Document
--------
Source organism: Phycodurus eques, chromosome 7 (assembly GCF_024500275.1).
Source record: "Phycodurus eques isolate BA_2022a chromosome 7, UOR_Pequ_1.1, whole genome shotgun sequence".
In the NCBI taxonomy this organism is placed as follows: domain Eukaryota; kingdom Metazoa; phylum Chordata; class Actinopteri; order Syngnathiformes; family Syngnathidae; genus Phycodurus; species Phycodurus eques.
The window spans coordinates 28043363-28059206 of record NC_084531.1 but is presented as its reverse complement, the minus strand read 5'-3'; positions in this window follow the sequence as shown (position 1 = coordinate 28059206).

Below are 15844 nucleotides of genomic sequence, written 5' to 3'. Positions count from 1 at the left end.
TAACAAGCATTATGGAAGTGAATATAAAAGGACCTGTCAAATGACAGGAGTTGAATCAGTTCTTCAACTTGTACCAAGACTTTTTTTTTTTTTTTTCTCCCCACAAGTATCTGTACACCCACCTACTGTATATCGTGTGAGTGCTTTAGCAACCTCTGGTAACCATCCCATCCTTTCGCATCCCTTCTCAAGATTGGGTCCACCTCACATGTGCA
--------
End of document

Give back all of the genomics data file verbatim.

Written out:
Source organism: Phycodurus eques, chromosome 7 (assembly GCF_024500275.1).
Source record: "Phycodurus eques isolate BA_2022a chromosome 7, UOR_Pequ_1.1, whole genome shotgun sequence".
In the NCBI taxonomy this organism is placed as follows: domain Eukaryota; kingdom Metazoa; phylum Chordata; class Actinopteri; order Syngnathiformes; family Syngnathidae; genus Phycodurus; species Phycodurus eques.
The window spans coordinates 28043363-28059206 of record NC_084531.1 but is presented as its reverse complement, the minus strand read 5'-3'; positions in this window follow the sequence as shown (position 1 = coordinate 28059206).

Below are 15844 nucleotides of genomic sequence, written 5' to 3'. Positions count from 1 at the left end.
TAACAAGCATTATGGAAGTGAATATAAAAGGACCTGTCAAATGACAGGAGTTGAATCAGTTCTTCAACTTGTACCAAGACTTTTTTTTTTTTTTTTCTCCCCACAAGTATCTGTACACCCACCTACTGTATATCGTGTGAGTGCTTTAGCAACCTCTGGTAACCATCCCATCCTTTCGCATCCCTTCTCAAGATTGGGTCCACCTCACATGTGCA